Ukraine and Nuclear Weapons

Editorial note

After years of reluctance to give up its large post-Soviet nuclear arsenal in 1994 Ukraine agreed to give it up and signed the Nuclear Non-Proliferation Treaty on condition that its national security was guaranteed by Russia and the United States. 

When Zelensky decided to endorse the growing demand from extreme nationalists to procure nuclear weapons it represented the abandonment of that position by Ukraine. At the same time Russia felt it was no longer compelled to abide by its 1994 security guarantee. 

There was no protest or dissent from the US, the west or the International Atomic Energy Agency (IAEA). This stands in marked contrast to the treatment of Iran by that same community despite the fact that Iran continues to comply  with its obligations under that treaty.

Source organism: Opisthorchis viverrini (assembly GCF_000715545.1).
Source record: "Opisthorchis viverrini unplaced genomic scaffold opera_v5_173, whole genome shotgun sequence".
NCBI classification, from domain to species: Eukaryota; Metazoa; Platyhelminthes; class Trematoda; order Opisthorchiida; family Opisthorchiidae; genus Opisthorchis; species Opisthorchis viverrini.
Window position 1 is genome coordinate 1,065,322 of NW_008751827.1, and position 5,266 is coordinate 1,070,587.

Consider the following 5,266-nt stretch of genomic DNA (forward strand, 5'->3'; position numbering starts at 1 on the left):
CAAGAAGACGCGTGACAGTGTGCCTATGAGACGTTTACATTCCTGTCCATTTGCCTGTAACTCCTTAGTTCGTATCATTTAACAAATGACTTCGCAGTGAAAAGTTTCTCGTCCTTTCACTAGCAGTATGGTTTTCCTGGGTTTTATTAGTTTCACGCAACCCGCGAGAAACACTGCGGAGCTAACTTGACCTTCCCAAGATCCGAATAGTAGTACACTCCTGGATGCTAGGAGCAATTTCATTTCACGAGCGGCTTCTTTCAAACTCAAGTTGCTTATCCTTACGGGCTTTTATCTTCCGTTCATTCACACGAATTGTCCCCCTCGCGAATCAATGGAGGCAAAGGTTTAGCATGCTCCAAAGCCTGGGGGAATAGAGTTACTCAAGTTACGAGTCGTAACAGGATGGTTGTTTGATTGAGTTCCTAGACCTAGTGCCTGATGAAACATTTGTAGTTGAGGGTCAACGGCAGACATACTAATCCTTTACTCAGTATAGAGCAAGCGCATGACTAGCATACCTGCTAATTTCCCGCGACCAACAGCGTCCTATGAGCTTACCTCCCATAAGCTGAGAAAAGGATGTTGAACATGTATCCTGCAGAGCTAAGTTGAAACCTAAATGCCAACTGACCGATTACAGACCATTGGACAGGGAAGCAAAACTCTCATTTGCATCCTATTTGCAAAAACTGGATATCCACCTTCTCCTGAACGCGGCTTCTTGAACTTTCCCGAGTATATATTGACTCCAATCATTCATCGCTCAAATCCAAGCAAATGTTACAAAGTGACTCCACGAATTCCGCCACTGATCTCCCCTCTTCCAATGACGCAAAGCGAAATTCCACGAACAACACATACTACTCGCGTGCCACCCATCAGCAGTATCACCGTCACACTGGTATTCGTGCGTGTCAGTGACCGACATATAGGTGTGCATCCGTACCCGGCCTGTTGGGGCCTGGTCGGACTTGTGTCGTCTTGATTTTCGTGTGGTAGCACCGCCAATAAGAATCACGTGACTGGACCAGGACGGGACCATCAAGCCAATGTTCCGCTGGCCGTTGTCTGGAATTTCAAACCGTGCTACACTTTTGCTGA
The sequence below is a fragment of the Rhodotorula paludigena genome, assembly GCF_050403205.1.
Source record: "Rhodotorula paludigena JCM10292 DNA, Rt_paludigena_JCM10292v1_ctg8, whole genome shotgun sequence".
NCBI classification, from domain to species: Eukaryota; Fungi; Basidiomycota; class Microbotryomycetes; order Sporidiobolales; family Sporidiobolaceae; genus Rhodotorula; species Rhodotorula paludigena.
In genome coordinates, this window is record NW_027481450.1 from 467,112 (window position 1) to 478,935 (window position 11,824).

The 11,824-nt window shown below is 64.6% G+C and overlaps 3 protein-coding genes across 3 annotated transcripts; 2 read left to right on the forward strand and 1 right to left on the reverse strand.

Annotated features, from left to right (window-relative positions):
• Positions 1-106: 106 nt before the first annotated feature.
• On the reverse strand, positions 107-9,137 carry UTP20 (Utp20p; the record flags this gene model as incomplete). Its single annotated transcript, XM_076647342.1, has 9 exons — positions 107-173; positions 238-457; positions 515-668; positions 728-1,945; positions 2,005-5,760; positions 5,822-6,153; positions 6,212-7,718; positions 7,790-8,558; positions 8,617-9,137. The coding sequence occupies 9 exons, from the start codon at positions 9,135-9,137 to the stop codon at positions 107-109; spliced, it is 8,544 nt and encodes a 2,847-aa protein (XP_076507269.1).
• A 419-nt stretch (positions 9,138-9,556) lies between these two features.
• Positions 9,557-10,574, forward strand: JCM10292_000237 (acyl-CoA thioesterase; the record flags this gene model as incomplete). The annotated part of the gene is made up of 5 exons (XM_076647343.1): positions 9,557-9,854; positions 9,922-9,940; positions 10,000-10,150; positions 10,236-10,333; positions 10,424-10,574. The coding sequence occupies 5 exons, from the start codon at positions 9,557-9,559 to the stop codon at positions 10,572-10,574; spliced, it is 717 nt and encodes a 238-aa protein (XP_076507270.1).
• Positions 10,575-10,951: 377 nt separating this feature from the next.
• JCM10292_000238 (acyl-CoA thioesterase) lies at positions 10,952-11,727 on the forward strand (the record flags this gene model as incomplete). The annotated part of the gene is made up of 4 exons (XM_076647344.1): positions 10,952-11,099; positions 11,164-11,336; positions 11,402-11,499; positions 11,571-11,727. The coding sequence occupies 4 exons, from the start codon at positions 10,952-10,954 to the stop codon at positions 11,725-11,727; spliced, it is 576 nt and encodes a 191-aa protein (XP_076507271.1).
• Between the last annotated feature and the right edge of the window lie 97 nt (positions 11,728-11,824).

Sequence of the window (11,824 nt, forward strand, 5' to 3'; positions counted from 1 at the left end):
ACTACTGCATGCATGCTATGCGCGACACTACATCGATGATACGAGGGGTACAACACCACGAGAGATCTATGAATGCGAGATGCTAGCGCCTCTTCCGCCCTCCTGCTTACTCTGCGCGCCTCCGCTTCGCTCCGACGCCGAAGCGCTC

In effect the absence of any protest or dissent from this community to Zelensky’s stated ambition represented a level of a quiescence that convinced Russia it had no other choice than ensure Zelensky’s ambitions were frustrated. 

This is the context that is missing from the current narrative constructed by the west.


From the John Helmer site today:

The US has been installing American-directed military bases in the Ukraine for stockpiling advanced weapons to strike Russia by land, sea, and air. 

In these plans for attack deep across the Russian frontier, Ukraine was already a platform with the potential for nuclear battlefield operations without formal admission to the North Atlantic Treaty Alliance (NATO); without acceptance by the NATO member states; without comprehension or vote of approval by the Ukrainians themselves.